When asked about one change he’d like to see in the planning discipline in 2017, Ramanathan believes it is about getting clients to understand the value of planning and strategy.
He explains, “I think planning’s biggest challenge is monetising. It’s an interesting dilemma and is again a problem of our own creation. We separated this process of thinking, from doing. Earlier, it was all available as one complete thing. When a client came to an agency, and briefed it. Someone would  think, while someone would create. These two aspects were normally taken care of by someone from account management and the creative, or only the creative. Stuff would come out, and the client would pay for it. Now, while planning has been evolving as a thought process, we still haven’t got clients to pay for that thinking separately. That’s the challenge, of getting our thinking monetised. 99 per cent of the time we give it away for free. We need to look at how media has managed to separate itself and charge for something that was earlier built-in.”
He adds, “The rise of planning as a discipline for the better or worse, coincided with the rise of reduction in importance of ad agencies. Agencies are afraid to tell the client that there won’t be a planner from tomorrow if you don’t pay for one. There are 20 other agencies who are lining up to take that business and give three more things for free. I think we are going through that phase. Bigger FMCG companies like Colgate, Unilever, P&G etc have already seen the importance of planning and thus a core part of their compensation. Where the industry needs to make progress is with more local clients across Asia, where many don't often distinguish between the input (strategy) and the output (creative work). It's our responsibility to educate clients and also review the way we present our offering. We need to band together better as an industry. I use an example of other fraternities that provide professional services such as lawyers or doctors. You can’t find a lawyer who will do a case with you (equivalent of the pitch) and then charge you only if it is won. But you will see 10,000 agencies tripping over each other and giving you ideas which are in the end, free. It’s not only about pitches. The advertising agency in general is about ‘if the advertising doesn’t succeed, you’re on the watch-list’. It’s never the same for even doctors, when it’s about a matter of life and death! The other patients don’t stop going to him either, if a person treated dies. That professional respect is needed in our industry too.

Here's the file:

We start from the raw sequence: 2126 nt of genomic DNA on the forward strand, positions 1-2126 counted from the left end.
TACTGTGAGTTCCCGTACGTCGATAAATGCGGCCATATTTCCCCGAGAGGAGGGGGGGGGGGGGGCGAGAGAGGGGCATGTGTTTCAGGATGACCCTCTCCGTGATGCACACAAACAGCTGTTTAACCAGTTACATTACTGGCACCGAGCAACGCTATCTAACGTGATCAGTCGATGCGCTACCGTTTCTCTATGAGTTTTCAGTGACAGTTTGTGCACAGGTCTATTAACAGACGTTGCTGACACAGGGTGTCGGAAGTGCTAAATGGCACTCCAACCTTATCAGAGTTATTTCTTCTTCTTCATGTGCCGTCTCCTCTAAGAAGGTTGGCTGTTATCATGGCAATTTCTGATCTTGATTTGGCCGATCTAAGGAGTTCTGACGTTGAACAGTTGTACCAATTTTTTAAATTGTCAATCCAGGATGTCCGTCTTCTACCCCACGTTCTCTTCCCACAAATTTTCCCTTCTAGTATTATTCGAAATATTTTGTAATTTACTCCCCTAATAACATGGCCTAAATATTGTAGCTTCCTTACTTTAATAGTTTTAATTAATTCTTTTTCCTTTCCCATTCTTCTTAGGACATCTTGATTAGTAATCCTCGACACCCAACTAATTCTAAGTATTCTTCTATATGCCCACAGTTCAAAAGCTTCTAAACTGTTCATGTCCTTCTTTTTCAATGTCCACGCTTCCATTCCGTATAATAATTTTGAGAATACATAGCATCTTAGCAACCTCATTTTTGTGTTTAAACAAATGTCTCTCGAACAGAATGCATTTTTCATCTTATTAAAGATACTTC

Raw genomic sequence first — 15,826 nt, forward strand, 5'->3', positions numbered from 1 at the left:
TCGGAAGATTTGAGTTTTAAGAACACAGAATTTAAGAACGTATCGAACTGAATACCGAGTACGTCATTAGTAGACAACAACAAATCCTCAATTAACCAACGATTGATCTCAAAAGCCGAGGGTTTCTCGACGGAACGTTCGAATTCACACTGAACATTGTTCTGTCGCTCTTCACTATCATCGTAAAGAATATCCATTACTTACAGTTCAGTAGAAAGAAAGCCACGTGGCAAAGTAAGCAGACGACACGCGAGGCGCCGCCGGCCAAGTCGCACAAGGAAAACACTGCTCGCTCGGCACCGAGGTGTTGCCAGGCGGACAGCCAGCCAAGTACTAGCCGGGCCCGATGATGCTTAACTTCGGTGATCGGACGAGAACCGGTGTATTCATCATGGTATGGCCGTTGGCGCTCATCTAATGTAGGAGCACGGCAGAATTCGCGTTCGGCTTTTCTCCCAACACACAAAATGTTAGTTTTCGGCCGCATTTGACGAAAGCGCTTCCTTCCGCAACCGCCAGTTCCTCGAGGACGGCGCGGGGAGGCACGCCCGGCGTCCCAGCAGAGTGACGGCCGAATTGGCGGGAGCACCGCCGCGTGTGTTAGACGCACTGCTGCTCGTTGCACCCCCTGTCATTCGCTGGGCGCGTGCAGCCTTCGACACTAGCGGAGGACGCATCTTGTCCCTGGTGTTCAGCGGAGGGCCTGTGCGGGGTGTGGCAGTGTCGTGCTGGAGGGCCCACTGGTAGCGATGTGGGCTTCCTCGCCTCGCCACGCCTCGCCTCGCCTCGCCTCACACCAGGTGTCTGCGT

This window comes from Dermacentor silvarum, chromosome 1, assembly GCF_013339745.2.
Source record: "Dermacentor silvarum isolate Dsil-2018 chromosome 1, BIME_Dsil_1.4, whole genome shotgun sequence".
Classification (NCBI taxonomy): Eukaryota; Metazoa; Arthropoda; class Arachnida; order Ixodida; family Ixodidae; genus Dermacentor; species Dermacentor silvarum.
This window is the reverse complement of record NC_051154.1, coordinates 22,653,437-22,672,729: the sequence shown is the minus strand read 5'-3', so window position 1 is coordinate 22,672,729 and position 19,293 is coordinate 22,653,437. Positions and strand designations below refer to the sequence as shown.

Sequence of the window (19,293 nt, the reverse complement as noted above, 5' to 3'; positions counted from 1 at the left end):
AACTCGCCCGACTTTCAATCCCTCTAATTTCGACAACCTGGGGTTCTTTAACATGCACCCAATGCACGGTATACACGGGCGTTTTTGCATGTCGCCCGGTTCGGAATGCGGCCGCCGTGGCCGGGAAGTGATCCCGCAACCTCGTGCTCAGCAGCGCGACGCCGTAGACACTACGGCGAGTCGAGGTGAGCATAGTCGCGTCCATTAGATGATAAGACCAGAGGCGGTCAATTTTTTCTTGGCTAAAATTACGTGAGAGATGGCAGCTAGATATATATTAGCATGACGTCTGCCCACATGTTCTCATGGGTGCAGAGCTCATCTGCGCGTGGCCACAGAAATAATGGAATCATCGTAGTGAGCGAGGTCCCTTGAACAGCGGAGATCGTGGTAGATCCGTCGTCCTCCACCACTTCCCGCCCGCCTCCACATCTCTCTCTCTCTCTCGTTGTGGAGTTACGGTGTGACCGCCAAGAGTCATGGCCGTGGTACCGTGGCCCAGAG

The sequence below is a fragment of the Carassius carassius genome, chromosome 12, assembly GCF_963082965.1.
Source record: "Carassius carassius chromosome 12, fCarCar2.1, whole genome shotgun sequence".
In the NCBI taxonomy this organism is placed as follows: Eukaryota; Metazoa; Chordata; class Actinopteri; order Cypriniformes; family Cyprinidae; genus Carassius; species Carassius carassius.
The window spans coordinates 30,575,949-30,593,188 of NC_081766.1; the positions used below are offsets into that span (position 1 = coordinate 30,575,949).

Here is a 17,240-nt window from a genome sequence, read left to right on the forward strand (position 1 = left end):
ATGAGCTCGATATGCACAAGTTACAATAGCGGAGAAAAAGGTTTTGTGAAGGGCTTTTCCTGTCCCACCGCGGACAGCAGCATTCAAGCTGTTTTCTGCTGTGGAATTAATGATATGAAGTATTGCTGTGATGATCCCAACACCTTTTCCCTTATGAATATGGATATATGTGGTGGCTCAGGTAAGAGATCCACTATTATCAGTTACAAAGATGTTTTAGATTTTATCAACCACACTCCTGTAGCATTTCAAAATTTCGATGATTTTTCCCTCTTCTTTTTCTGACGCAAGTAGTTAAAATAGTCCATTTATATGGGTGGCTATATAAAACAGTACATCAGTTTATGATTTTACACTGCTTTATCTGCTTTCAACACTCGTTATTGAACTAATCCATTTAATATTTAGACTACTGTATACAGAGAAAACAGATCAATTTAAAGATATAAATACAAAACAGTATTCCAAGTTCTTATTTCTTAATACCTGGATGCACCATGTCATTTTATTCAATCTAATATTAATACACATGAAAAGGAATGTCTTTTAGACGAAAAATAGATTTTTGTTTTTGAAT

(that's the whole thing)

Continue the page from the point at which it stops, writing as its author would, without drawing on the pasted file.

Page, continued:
Ramanathan surmises, “We are in the mode of transitioning from where people would pay for icons like Mr Nanda, Mr Ashok Kurien or Mr Rajiv Agarwal to turn-up at the meeting and say smart intelligent things. Piyush (Pandey) probably still has that going. We’ve now moved to a corporate industry which has no stand-out personalities. We’ve moved from being personality oriented to processes. We need to come out of that again and get back. It would probably take longer than 2017 to achieve, but I’d want to make the start.”


Campaign India